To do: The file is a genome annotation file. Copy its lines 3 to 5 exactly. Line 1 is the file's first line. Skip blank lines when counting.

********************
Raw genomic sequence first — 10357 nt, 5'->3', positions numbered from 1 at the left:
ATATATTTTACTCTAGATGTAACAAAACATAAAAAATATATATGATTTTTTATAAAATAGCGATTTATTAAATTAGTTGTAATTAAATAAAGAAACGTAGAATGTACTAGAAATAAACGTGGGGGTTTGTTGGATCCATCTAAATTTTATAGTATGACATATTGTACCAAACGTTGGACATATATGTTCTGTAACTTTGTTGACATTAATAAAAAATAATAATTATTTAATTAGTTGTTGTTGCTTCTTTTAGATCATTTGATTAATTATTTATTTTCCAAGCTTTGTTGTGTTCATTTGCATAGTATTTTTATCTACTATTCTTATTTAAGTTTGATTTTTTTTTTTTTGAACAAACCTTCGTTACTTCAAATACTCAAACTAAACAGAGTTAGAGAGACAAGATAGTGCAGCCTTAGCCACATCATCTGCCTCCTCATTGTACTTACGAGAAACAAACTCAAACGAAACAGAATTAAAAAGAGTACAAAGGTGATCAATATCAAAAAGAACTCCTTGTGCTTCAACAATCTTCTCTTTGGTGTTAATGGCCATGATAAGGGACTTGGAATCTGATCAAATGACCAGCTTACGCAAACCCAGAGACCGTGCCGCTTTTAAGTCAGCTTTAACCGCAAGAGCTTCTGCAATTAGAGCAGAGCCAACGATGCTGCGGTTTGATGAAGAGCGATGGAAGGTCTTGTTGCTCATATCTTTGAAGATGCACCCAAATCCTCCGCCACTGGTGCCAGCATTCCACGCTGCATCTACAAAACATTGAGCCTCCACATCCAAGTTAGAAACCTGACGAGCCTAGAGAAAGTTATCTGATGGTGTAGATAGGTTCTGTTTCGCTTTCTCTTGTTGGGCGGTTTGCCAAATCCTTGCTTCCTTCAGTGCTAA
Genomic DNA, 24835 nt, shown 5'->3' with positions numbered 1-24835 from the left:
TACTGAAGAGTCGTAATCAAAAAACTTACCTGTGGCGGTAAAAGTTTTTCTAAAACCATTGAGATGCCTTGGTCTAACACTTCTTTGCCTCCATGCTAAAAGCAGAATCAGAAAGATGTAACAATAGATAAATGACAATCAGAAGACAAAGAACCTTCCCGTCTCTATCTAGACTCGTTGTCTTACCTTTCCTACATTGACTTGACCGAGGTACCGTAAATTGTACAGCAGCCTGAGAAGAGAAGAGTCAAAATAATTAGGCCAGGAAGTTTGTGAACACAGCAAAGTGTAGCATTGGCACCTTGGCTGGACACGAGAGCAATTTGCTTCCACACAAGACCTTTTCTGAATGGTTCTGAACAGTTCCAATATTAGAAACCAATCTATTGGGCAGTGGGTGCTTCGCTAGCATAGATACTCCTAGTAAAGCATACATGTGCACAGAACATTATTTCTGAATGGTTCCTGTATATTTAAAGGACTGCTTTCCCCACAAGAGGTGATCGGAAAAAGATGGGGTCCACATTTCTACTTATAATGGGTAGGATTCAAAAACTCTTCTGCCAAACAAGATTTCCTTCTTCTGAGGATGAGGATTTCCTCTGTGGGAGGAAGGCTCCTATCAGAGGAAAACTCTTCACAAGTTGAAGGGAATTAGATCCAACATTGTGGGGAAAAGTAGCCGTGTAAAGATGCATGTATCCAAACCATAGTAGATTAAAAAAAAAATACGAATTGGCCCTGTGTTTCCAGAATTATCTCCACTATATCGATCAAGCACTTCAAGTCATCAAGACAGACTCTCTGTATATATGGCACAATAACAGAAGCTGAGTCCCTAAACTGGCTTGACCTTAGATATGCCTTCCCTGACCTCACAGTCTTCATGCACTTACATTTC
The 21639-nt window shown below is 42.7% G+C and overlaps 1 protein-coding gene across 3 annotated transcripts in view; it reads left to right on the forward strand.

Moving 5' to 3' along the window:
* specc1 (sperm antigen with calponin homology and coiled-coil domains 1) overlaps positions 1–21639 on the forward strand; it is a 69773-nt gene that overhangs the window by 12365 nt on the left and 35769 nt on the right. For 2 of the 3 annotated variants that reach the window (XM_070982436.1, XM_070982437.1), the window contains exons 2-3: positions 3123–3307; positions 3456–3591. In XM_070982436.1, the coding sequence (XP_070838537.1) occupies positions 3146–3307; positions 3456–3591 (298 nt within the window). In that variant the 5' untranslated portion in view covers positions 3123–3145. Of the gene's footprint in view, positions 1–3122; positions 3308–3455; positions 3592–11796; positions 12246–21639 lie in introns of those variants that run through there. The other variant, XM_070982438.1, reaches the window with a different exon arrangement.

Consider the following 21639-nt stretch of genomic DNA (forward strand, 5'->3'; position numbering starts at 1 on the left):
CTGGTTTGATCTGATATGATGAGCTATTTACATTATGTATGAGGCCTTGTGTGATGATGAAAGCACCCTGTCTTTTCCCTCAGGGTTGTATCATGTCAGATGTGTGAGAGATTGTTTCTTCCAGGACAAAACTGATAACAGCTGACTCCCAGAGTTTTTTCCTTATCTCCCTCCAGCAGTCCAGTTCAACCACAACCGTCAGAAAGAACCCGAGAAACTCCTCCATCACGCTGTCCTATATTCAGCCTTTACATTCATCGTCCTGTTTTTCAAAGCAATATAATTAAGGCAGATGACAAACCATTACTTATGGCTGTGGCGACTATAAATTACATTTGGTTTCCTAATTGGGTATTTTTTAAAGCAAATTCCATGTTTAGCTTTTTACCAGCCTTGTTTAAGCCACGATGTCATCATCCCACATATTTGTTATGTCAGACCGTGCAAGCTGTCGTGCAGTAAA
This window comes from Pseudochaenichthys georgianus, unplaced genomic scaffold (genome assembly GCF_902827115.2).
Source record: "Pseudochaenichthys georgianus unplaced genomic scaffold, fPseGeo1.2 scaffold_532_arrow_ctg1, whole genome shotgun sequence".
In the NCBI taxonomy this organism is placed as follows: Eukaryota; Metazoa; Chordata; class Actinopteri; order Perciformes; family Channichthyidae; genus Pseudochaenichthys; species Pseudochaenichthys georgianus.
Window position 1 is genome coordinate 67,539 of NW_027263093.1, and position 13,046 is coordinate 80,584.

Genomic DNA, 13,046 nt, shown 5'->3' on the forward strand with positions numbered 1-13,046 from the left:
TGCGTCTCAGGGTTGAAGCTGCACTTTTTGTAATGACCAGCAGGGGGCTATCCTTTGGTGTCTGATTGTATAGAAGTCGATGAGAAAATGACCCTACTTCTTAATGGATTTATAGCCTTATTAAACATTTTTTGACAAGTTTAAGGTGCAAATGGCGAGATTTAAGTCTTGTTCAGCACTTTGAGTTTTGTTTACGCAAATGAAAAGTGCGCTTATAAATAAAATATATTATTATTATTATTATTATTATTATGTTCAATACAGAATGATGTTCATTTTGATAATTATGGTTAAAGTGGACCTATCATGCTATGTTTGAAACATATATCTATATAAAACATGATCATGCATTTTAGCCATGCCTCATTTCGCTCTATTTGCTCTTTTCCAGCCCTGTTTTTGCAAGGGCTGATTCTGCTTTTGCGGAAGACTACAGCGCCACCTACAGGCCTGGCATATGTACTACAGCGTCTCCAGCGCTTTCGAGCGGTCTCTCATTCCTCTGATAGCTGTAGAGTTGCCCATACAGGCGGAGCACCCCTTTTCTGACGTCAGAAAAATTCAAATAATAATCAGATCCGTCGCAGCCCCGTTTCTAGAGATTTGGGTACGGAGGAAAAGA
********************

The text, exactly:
Genomic DNA, 24835 nt, shown 5'->3' with positions numbered 1-24835 from the left:
TACTGAAGAGTCGTAATCAAAAAACTTACCTGTGGCGGTAAAAGTTTTTCTAAAACCATTGAGATGCCTTGGTCTAACACTTCTTTGCCTCCATGCTAAAAGCAGAATCAGAAAGATGTAACAATAGATAAATGACAATCAGAAGACAAAGAACCTTCCCGTCTCTATCTAGACTCGTTGTCTTACCTTTCCTACATTGACTTGACCGAGGTACCGTAAATTGTACAGCAGCCTGAGAAGAGAAGAGTCAAAATAATTAGGCCAGGAAGTTTGTGAACACAGCAAAGTGTAGCATTGGCACCTTGGCTGGACACGAGAGCAATTTGCTTCCACACAAGACCTTTTCTGAATGGTTCTGAACAGTTCCAATATTAGAAACCAATCTATTGGGCAGTGGGTGCTTCGCTAGCATAGATACTCCTAGTAAAGCATACATGTGCACAGAACATTATTTCTGAATGGTTCCTGTATATTTAAAGGACTGCTTTCCCCACAAGAGGTGATCGGAAAAAGATGGGGTCCACATTTCTACTTATAATGGGTAGGATTCAAAAACTCTTCTGCCAAACAAGATTTCCTTCTTCTGAGGATGAGGATTTCCTCTGTGGGAGGAAGGCTCCTATCAGAGGAAAACTCTTCACAAGTTGAAGGGAATTAGATCCAACATTGTGGGGAAAAGTAGCCGTGTAAAGATGCATGTATCCAAACCATAGTAGATTAAAAAAAAAATACGAATTGGCCCTGTGTTTCCAGAATTATCTCCACTATATCGATCAAGCACTTCAAGTCATCAAGACAGACTCTCTGTATATATGGCACAATAACAGAAGCTGAGTCCCTAAACTGGCTTGACCTTAGATATGCCTTCCCTGACCTCACAGTCTTCATGCACTTACATTTC
The 21639-nt window shown below is 42.7% G+C and overlaps 1 protein-coding gene across 3 annotated transcripts in view; it reads left to right on the forward strand.